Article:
Spare The Rod – Sunday, September 17, 2000 – Published in The Concord Monitor
* We are failing kids by punishing them rather than nurturing them into healthy, mature adults
Adult problems with teenagers are an old story. Every older generation complains about the younger generation. But something new has been happening. Adults are scapegoating teenagers and blaming your misbehavior as a principal cause of crime and violence. A philosophy of heavy-handed punishment, not rehabilitation, has become the dominant legislative and judicial trend.
More and more states are prosecuting juveniles as adults. Since 1992, 45 states have passed or amended legislation making it easier to prosecute kids as adults for a wider array of charges. We have also been lowering the age when kids can be prosecuted as adults. Many states have set the age at 14, but Vermont actually allows 10-year-olds to be prosecuted as adults.
Surprisingly, these harsh changes have occurred at a time when statistics have shown a decline in the national crime rate for serious violent crimes committed by youths. The drop was 33 percent from 1993 to 1997.
During the last 10 years, the number of people under 18 held in adult prisons in the United States has doubled. About one-third are there for property or drug offenses, not violent crime. We are sending kids to adult prisons knowing that young prisoners are at greater risk for physical and sexual assault. We also know such placement is a training school for more crime. Yet, we do not stop.
There is a stereotype that some teenagers are beyond hope, not like us. Allegedly, they are time bombs waiting to go off. Anecdotal evidence offers up a generation of Ecstasy-ingesting predators skateboarding toward instant gratification and cultural illiteracy. Writer Mike Males has dubbed them the scapegoat generation. We need metal detectors, video surveillance, curfews and early warning systems to spot the bad apples and protect us. On the basis of fear, we concoct a “get tough” social policy to sanction and punish teens.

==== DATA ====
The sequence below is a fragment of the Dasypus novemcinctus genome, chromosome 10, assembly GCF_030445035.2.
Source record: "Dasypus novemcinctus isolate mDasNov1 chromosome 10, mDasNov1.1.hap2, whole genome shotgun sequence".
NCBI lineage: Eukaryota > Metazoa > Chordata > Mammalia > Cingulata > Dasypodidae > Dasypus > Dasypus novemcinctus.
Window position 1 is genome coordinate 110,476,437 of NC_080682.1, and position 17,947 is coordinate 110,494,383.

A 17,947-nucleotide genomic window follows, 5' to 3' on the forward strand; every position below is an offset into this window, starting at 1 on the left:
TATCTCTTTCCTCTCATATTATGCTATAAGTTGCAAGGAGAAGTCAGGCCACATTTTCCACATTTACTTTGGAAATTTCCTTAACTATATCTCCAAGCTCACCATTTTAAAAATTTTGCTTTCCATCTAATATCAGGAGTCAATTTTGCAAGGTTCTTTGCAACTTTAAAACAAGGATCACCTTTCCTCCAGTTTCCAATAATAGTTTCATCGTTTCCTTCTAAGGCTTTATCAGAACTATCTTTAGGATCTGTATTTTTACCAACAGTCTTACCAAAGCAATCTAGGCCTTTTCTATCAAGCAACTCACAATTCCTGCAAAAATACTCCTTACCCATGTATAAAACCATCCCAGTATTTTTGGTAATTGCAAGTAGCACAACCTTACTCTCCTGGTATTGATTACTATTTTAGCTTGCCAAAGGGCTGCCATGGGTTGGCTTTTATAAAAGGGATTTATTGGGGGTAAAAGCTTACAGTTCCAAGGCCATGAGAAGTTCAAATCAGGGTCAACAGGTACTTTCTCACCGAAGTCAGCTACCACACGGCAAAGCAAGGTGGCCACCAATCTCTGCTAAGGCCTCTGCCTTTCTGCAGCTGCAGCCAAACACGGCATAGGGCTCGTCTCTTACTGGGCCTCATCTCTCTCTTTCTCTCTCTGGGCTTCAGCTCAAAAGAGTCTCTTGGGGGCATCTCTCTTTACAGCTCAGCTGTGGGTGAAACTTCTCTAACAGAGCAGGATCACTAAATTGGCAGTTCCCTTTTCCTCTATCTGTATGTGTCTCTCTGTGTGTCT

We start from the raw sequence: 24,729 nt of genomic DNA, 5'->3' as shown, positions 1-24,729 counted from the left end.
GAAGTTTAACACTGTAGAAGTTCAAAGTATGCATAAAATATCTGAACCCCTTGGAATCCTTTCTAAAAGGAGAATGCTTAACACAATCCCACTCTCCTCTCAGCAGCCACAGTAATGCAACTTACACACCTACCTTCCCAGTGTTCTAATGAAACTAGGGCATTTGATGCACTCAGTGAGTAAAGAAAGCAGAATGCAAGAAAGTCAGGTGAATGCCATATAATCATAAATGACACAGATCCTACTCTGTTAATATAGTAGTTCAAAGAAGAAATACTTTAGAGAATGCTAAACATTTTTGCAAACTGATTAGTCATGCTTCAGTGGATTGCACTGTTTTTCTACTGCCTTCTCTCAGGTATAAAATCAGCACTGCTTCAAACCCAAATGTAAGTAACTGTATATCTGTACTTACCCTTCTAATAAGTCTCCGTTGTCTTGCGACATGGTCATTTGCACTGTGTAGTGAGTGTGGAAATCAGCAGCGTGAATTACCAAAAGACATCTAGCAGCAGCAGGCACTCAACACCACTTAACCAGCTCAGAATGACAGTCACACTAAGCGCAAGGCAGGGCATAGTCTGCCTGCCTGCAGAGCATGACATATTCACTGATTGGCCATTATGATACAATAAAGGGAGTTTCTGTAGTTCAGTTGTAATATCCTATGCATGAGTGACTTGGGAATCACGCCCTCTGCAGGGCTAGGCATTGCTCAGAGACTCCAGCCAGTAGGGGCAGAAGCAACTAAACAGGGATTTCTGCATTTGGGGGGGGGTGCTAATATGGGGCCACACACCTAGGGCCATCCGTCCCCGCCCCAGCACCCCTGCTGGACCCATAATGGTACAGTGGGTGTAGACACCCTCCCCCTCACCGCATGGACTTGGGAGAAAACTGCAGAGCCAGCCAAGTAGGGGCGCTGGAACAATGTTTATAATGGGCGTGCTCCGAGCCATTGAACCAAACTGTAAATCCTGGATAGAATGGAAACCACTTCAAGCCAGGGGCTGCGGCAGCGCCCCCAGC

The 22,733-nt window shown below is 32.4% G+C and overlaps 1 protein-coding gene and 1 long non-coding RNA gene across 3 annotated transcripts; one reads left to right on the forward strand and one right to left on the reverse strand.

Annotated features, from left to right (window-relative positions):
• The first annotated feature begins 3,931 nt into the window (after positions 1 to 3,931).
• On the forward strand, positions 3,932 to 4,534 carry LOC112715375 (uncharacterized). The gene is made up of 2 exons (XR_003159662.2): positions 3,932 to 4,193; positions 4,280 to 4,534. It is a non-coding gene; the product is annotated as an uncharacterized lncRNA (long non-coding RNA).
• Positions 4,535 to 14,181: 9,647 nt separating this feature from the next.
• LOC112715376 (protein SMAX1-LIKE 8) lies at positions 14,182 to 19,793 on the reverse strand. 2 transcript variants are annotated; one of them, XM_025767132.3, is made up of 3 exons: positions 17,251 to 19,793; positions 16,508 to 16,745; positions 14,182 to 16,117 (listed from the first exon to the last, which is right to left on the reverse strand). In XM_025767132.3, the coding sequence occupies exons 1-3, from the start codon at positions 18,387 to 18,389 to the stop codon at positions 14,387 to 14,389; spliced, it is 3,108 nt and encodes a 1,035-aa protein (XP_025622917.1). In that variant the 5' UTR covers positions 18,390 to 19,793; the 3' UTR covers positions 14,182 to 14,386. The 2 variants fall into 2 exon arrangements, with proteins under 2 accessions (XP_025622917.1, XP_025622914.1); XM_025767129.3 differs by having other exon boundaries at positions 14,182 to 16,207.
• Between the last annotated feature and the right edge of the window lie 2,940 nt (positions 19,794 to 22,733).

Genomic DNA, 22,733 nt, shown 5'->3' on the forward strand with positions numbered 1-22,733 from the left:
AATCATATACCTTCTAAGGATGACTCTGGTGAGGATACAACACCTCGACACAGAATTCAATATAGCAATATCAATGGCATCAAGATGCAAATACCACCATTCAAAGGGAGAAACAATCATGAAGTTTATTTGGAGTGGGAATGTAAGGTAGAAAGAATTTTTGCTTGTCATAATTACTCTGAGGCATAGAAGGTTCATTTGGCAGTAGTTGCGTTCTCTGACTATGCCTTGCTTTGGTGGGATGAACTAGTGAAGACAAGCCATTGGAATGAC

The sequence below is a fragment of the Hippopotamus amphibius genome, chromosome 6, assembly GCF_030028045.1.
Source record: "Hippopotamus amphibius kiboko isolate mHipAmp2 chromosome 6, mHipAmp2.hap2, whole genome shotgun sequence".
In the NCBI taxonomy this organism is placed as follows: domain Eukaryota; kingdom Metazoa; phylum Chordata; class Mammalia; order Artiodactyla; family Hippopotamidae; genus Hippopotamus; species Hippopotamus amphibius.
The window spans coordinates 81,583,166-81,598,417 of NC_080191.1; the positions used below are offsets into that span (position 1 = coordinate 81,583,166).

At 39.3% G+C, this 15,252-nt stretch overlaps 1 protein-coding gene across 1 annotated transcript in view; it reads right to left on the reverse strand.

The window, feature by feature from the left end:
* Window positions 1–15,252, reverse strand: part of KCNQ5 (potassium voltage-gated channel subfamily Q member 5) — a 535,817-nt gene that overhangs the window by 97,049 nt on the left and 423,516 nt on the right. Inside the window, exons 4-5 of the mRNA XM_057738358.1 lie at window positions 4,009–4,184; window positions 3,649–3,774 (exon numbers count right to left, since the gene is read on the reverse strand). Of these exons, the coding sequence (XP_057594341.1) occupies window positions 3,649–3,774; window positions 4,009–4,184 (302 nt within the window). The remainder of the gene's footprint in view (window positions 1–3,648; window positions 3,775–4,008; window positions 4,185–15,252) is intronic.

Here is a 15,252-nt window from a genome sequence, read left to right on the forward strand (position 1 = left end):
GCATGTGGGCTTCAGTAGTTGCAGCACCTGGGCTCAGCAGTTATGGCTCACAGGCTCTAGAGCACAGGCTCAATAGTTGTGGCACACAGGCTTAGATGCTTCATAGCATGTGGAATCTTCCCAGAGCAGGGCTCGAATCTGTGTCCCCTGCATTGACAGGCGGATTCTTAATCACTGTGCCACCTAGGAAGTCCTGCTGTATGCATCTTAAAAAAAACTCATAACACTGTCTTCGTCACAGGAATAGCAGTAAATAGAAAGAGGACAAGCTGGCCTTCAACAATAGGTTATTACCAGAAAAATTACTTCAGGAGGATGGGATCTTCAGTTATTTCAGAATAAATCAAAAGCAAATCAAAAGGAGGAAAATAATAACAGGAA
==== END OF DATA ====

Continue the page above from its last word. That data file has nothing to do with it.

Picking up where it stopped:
The perception that kids are dangerous has been fed by sensationalistic events like Columbine and Jonesboro. Even though Justice Department data show that schools are actually safer than ever, there is a perception that the opposite is true. While the odds of being shot at school are minuscule, a 1999 Gallup Poll suggested that three-quarters of Americans think it is likely that a shooting will occur at their local school.
“Zero tolerance” policies at schools have become widespread. Schools impose swift and severe punishment for offenses that previously would have been seen as minor transgressions.
Nationally, there are many examples of this trend. Consider the case of the third-grader expelled for getting into a scuffle on the playground during tetherball. Another third-grader was suspended for putting an allegedly threatening message in a fortune cooking for a class project. Then there was a 9-year-old who was suspended for bringing to school a manicure kit with a 1-inch knife.
My personal favorite: the 13-year-old Texas boy who was assigned to write a Halloween horror story. He wrote a story describing the shooting of a teacher and two classmates. The boy got a perfect grade plus extra credit for reading his story aloud in class. The only problem: In his story, the boy used real names. When parents of the classmates complained, school officials notified juvenile authorities. Sheriff’s deputies removed the boy from school. After he had spent five days in juvenile detention, the charges were dropped.
Here in New Hampshire, I have seen some police treat teenage boys like they are prospective hardened criminals. The New Hampshire equivalent to racial profiling is teenage boy profiling. A group of teenage boys driving around, especially at night, appears to be problem cause for a police stop. There is an automatic assumption: Teenagers equal trouble.
This newspaper recently ran a story about the new cottage industry profiling teens at school. High schools are hiring psychologists to assess the violent threat potential of students. the idea is to assess risk factors so as to predict the degree of threat posed by particular students.
One Illinois school’s profiling checklist included use of abusive language, cruelty to animals and writings reflecting an interest in the dark side of life. Other schools have scrutinized T-shirts and jewelry.
The United States has the highest rate of children and adolescents living in families below poverty guidelines in the industrial world, the result of spending fewer public resources on children than any other industrial nation. Neither political party is willing to face the adult responsibility for youth poverty. Another way to look at our school funding debate in New Hampshire is simply the reduction in adult support for children’s education.
No society congratulates itself as much as we do. “We’re number one” is practically our national motto. Yet we are failing kids by punishing them rather than providing the support systems and nurture they need to grow into healthy, mature adults. Sociologist Edgar Friedenberg once wrote, “Adolescent personality evokes in adults conflicts, anxiety, and intense hostility (usually disguised as concern).” Those words still capture our reality.
A credo of past generations has been to invest in the young so that kids could have a better future. That is a tradition we should return to and honor. No one can deny that there are bad kids who will never be rehabilitated. However, we need to see kids as individuals with inherent worth and value and act accordingly.